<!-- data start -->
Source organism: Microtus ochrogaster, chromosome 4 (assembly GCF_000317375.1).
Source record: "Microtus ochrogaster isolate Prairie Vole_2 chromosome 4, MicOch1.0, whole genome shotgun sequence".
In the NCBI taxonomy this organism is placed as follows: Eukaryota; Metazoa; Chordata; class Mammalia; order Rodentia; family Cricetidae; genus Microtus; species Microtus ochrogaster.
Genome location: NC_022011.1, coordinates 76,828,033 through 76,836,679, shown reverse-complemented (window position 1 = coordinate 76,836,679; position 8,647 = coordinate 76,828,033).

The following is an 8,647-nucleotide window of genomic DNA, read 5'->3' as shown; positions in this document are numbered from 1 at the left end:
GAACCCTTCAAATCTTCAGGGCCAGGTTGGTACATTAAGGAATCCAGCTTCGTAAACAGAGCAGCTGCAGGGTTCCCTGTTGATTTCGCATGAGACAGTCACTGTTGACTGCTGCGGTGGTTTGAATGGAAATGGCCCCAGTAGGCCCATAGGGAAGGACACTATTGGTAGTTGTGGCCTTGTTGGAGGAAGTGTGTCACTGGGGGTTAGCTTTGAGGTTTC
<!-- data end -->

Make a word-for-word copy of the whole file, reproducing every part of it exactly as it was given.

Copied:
Source organism: Microtus ochrogaster, chromosome 4 (assembly GCF_000317375.1).
Source record: "Microtus ochrogaster isolate Prairie Vole_2 chromosome 4, MicOch1.0, whole genome shotgun sequence".
In the NCBI taxonomy this organism is placed as follows: Eukaryota; Metazoa; Chordata; class Mammalia; order Rodentia; family Cricetidae; genus Microtus; species Microtus ochrogaster.
Genome location: NC_022011.1, coordinates 76,828,033 through 76,836,679, shown reverse-complemented (window position 1 = coordinate 76,836,679; position 8,647 = coordinate 76,828,033).

The following is an 8,647-nucleotide window of genomic DNA, read 5'->3' as shown; positions in this document are numbered from 1 at the left end:
GAACCCTTCAAATCTTCAGGGCCAGGTTGGTACATTAAGGAATCCAGCTTCGTAAACAGAGCAGCTGCAGGGTTCCCTGTTGATTTCGCATGAGACAGTCACTGTTGACTGCTGCGGTGGTTTGAATGGAAATGGCCCCAGTAGGCCCATAGGGAAGGACACTATTGGTAGTTGTGGCCTTGTTGGAGGAAGTGTGTCACTGGGGGTTAGCTTTGAGGTTTC